Job Blesses the Name of God and Does Not Think of Blessings or Disaster
There is a fact which is never referred to in the Scriptures’ stories of Job, which will be our focus today. Although Job had never seen God or heard the words of God with his own ears, God had a place in Job’s heart. And what was Job’s attitude toward God? It was, as previously referred to, “blessed be the name of.” His blessing of God’s name was unconditional, unqualified, and without reason. We see that Job had given his heart to God, allowing it to be controlled by God; all that he thought, all that he decided, and all that he planned in his heart was laid open to God and not closed off from God. His heart did not stand in opposition to God, and he had never asked God to do anything for him or give him anything, and he did not harbor extravagant desires that he would gain anything from his worship of God. Job did not talk of trades with God, and made no requests or demands of God. His praising of God’s name was because of the great power and authority of God in ruling all things, and was not dependent on whether he gained blessings or was struck by disaster. He believed that regardless of whether God blesses people or brings disaster upon them, God’s power and authority will not change, and thus, regardless of a person’s circumstances, God’s name should be praised. That man is blessed by God is because of God’s sovereignty, and when disaster befalls man, so, too, is it because of God’s sovereignty. God’s power and authority rule over and arrange everything of man; the vagaries of man’s fortune are the manifestation of God’s power and authority, and regardless of one’s viewpoint, God’s name should be praised. This is what Job experienced and came to know during the years of his life. All of Job’s thoughts and actions reached the ears of God, and arrived before God, and were seen as important by God. God cherished this knowledge of Job, and treasured Job for having such a heart. This heart awaited God’s command always, and in all places, and no matter what the time or place it welcomed whatever befell him. Job made no demands of God. What he demanded of himself was to wait for, accept, face, and obey all of the arrangements that came from God; Job believed this to be his duty, and it was precisely what was wanted by God. Job had never seen God, nor heard Him speak any words, issue any commands, give any teachings, or instruct him of anything. In the words of today, for him to be able to possess such a knowledge and attitude toward God when God had given him no enlightenment, guidance, or provision with regard to —this was precious, and for him to demonstrate such things was enough for God, and his was commended by God, and cherished by God. Job had never seen God or heard God personally utter any teachings to him, but to God his heart and he himself were far more precious than those people who, before God, were only able to talk of profound theory, who were only able to boast, and speak of offering sacrifices, but who had never had a true knowledge of God, and had never truly feared God. For Job’s heart was pure, and not hidden from God, and his humanity was honest and kind-hearted, and he loved justice and that which was positive. Only a man like this who was possessed of such a heart and humanity was able to follow the way of God, and capable of fearing God and shunning evil. Such a man could see God’s sovereignty, could see His authority and power, and was able to achieve obedience to His sovereignty and arrangements. Only a man such as this could truly praise God’s name. That is because he did not look at whether God would bless him or bring disaster upon him, because he knew that everything is controlled by the hand of God, and that for man to worry is a sign of foolishness, ignorance, and irrationality, of doubt toward the fact of God’s sovereignty over all things, and of not fearing God. Job’s knowledge was precisely what God wanted. So, did Job have a greater theoretical knowledge of God than you? Because God’s work and utterances at that time were few, it was no easy matter to achieve the knowledge of God. Such an accomplishment by Job was no mean feat. He hadn’t experienced the work of God, nor ever heard God speaking, or seen the face of God. That he was able to have such an attitude toward God was entirely the result of his humanity and his personal pursuit, a humanity and pursuit that are not possessed by people today. Thus, in that age, God said, “there is none like him in the earth, a perfect and an upright man.” In that age, God had already made such an assessment of him, and had come to such a conclusion. How much more true would it be today?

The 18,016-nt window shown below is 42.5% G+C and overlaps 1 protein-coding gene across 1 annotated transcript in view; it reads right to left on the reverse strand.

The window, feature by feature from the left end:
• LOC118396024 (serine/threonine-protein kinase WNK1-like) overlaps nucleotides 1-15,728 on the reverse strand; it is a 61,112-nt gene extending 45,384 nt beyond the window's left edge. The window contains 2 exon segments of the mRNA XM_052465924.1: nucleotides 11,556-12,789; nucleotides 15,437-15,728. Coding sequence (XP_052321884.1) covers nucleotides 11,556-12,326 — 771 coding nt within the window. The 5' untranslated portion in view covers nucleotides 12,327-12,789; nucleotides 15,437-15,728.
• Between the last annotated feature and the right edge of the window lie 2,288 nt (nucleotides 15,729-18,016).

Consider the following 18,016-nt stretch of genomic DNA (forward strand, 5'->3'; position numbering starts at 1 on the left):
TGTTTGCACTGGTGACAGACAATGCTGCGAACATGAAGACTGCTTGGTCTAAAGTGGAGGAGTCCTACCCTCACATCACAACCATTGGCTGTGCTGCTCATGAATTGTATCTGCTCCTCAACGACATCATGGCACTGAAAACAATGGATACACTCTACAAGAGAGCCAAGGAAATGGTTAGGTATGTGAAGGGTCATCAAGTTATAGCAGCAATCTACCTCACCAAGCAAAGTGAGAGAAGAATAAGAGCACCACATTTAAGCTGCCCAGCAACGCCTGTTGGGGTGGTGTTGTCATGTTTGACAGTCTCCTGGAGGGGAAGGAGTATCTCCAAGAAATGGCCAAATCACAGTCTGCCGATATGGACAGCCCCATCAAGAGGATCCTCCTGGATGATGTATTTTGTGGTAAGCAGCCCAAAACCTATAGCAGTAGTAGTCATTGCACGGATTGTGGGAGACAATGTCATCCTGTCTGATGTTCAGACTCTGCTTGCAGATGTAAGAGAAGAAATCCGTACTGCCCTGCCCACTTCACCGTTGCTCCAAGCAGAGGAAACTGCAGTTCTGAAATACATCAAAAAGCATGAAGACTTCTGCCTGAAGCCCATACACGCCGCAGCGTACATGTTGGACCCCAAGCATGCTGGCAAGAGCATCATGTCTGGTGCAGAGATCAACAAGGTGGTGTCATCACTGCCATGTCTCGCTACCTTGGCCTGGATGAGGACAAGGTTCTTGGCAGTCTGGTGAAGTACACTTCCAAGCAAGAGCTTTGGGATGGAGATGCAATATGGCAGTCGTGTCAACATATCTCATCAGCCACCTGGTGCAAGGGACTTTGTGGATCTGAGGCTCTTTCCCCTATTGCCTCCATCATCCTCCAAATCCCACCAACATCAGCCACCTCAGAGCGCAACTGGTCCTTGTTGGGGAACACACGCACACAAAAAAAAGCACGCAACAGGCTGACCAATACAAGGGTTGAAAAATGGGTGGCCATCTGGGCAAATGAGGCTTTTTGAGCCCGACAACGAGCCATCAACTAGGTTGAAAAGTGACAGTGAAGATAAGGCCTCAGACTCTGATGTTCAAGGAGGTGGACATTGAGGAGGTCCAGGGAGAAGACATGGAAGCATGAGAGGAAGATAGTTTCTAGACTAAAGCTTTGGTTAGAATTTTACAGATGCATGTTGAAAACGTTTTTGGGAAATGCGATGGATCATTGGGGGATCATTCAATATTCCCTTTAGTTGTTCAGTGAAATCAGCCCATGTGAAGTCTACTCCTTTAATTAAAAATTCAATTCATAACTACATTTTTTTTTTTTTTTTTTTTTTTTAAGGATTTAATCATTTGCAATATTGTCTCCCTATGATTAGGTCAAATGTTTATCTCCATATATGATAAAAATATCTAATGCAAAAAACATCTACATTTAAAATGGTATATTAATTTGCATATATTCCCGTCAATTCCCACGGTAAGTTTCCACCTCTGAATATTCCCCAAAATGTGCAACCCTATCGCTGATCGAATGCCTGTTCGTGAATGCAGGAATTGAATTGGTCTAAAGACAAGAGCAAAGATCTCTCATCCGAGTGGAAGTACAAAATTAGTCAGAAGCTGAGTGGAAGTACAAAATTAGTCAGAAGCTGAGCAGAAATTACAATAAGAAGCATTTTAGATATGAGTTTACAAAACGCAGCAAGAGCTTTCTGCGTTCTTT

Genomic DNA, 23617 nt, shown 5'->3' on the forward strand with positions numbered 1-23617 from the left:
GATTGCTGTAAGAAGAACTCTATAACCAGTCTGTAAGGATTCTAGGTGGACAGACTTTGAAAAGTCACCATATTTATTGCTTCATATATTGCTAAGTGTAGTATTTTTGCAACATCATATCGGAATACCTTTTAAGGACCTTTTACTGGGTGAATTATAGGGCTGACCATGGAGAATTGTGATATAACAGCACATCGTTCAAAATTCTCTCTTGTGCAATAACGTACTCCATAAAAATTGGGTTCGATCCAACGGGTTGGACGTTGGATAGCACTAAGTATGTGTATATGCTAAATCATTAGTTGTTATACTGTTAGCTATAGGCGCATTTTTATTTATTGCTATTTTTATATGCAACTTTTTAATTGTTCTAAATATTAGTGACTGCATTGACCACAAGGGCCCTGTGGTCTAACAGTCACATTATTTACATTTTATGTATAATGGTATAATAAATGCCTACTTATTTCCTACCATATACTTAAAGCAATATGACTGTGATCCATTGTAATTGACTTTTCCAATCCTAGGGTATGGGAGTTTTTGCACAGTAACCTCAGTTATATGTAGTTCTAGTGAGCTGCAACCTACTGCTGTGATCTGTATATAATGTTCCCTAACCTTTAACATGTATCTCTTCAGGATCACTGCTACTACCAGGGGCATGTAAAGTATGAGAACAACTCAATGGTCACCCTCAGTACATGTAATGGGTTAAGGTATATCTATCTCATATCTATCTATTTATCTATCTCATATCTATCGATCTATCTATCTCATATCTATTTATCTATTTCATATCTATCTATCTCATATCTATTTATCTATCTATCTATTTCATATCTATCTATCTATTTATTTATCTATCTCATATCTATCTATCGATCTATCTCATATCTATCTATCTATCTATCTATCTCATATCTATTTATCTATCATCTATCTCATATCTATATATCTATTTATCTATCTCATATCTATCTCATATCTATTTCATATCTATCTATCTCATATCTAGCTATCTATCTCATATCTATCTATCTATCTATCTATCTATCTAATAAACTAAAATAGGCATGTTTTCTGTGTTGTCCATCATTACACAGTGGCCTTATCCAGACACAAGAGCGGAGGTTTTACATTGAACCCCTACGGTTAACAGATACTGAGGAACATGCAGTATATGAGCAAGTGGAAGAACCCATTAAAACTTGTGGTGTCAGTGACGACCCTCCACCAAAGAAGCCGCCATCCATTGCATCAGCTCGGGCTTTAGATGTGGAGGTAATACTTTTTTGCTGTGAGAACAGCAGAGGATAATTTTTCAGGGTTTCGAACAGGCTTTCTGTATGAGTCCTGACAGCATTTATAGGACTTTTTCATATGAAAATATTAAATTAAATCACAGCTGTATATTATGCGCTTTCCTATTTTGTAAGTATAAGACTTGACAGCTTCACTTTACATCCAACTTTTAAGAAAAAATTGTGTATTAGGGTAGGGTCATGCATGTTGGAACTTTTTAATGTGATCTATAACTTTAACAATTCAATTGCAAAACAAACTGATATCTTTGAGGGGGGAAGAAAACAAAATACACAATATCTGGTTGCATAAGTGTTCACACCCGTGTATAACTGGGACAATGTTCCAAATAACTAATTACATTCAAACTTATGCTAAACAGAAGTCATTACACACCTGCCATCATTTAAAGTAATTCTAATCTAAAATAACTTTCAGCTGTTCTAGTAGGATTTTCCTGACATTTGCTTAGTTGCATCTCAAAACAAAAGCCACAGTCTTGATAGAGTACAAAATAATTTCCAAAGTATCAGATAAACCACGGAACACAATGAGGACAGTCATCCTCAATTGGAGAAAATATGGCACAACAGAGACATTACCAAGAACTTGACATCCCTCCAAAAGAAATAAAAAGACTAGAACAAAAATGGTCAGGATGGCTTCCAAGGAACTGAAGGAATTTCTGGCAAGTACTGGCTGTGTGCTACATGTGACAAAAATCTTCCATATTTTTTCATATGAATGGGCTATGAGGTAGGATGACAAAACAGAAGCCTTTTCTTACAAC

from “God’s Work, God’s Disposition, and God Himself II” in Continuation of The Word Appears in the Flesh